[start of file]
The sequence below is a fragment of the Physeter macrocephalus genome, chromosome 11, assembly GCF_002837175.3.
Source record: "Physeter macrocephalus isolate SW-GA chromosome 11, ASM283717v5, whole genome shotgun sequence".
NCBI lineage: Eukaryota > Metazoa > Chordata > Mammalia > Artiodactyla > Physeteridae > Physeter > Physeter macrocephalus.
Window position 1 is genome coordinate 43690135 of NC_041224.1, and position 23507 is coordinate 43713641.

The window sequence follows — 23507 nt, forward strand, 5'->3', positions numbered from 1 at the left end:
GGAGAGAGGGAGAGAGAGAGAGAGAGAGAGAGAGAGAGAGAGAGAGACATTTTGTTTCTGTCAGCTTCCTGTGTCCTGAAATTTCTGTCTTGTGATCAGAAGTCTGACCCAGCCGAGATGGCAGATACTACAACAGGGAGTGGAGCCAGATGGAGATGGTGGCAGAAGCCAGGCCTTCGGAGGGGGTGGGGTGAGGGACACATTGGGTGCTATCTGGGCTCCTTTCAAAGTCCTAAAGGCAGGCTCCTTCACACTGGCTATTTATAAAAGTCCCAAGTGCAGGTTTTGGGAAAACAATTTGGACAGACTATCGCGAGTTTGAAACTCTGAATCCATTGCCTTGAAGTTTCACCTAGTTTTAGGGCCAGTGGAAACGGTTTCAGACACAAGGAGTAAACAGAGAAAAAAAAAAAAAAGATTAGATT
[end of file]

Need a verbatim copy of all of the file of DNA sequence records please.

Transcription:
The sequence below is a fragment of the Physeter macrocephalus genome, chromosome 11, assembly GCF_002837175.3.
Source record: "Physeter macrocephalus isolate SW-GA chromosome 11, ASM283717v5, whole genome shotgun sequence".
NCBI lineage: Eukaryota > Metazoa > Chordata > Mammalia > Artiodactyla > Physeteridae > Physeter > Physeter macrocephalus.
Window position 1 is genome coordinate 43690135 of NC_041224.1, and position 23507 is coordinate 43713641.

The window sequence follows — 23507 nt, forward strand, 5'->3', positions numbered from 1 at the left end:
GGAGAGAGGGAGAGAGAGAGAGAGAGAGAGAGAGAGAGAGAGAGAGACATTTTGTTTCTGTCAGCTTCCTGTGTCCTGAAATTTCTGTCTTGTGATCAGAAGTCTGACCCAGCCGAGATGGCAGATACTACAACAGGGAGTGGAGCCAGATGGAGATGGTGGCAGAAGCCAGGCCTTCGGAGGGGGTGGGGTGAGGGACACATTGGGTGCTATCTGGGCTCCTTTCAAAGTCCTAAAGGCAGGCTCCTTCACACTGGCTATTTATAAAAGTCCCAAGTGCAGGTTTTGGGAAAACAATTTGGACAGACTATCGCGAGTTTGAAACTCTGAATCCATTGCCTTGAAGTTTCACCTAGTTTTAGGGCCAGTGGAAACGGTTTCAGACACAAGGAGTAAACAGAGAAAAAAAAAAAAAAGATTAGATT